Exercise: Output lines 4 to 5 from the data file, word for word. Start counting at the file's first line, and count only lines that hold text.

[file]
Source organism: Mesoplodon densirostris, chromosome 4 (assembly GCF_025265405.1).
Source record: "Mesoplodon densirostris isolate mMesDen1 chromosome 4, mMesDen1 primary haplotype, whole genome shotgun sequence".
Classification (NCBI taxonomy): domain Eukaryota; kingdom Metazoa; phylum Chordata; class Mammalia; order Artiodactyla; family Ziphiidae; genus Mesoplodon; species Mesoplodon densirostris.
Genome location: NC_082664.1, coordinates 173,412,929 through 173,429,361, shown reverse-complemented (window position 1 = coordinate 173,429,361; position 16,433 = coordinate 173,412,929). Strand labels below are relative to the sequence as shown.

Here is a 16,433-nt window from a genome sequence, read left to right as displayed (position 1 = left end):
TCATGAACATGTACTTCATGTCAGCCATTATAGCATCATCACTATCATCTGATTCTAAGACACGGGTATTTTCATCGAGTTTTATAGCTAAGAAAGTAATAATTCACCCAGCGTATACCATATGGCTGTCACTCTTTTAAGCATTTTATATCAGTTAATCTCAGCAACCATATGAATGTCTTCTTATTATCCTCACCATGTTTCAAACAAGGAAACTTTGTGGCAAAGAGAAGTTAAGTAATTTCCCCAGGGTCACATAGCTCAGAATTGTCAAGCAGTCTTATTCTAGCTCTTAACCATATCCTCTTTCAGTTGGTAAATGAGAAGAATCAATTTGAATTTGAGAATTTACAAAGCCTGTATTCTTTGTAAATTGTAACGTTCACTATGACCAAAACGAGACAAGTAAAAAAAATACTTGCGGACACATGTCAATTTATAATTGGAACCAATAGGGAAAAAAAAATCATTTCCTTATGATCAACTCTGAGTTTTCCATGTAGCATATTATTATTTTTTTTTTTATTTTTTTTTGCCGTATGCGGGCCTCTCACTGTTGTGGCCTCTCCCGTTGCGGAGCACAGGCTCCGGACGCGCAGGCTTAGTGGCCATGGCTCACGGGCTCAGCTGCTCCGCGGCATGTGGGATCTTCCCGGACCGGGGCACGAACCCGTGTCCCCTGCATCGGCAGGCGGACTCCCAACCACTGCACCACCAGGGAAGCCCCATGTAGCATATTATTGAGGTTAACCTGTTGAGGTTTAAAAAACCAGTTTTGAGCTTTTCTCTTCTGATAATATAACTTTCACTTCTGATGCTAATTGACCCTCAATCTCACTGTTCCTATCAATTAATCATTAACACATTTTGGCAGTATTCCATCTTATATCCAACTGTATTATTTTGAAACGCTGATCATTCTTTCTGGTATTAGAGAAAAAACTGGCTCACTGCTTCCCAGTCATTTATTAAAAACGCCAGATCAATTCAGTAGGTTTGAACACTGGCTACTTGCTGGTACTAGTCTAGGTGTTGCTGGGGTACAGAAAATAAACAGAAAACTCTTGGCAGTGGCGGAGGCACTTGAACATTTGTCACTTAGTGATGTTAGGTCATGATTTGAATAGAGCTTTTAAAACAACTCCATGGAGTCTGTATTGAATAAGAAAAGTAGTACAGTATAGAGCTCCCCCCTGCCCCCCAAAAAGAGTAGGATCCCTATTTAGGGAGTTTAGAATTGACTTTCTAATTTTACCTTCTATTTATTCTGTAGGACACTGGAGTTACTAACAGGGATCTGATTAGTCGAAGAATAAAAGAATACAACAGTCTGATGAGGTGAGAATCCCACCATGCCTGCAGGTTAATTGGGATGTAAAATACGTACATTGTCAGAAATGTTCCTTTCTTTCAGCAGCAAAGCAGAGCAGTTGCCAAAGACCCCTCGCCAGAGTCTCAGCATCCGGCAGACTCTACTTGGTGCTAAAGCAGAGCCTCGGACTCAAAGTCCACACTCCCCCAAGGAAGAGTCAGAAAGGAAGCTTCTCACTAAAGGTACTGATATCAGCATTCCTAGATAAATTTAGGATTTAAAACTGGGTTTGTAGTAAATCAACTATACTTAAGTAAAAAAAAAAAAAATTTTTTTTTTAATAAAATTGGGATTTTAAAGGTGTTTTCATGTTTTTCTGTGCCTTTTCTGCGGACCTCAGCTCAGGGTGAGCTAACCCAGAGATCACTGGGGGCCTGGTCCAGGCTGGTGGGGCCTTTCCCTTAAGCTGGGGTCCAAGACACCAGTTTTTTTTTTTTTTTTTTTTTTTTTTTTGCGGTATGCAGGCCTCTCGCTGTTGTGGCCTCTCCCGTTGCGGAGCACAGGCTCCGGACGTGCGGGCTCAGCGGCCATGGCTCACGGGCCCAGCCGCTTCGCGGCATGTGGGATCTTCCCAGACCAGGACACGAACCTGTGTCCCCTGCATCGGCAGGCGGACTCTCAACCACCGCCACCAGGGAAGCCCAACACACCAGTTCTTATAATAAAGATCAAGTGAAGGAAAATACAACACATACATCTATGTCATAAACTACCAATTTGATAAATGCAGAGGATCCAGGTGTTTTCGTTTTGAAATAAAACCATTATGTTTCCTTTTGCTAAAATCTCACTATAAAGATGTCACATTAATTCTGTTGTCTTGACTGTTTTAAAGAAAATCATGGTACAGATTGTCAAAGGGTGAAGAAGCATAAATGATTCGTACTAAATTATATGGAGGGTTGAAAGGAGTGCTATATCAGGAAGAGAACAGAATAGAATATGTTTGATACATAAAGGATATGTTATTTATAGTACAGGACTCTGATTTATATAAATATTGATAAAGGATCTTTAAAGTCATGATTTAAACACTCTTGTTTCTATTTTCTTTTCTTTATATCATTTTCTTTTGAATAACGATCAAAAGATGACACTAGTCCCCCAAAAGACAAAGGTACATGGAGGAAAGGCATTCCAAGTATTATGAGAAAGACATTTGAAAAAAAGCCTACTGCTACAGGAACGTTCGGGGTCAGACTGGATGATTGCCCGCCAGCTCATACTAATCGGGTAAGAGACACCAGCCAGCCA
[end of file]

Genome location: NC_082664.1, coordinates 173,412,929 through 173,429,361, shown reverse-complemented (window position 1 = coordinate 173,429,361; position 16,433 = coordinate 173,412,929). Strand labels below are relative to the sequence as shown.

Here is a 16,433-nt window from a genome sequence, read left to right as displayed (position 1 = left end):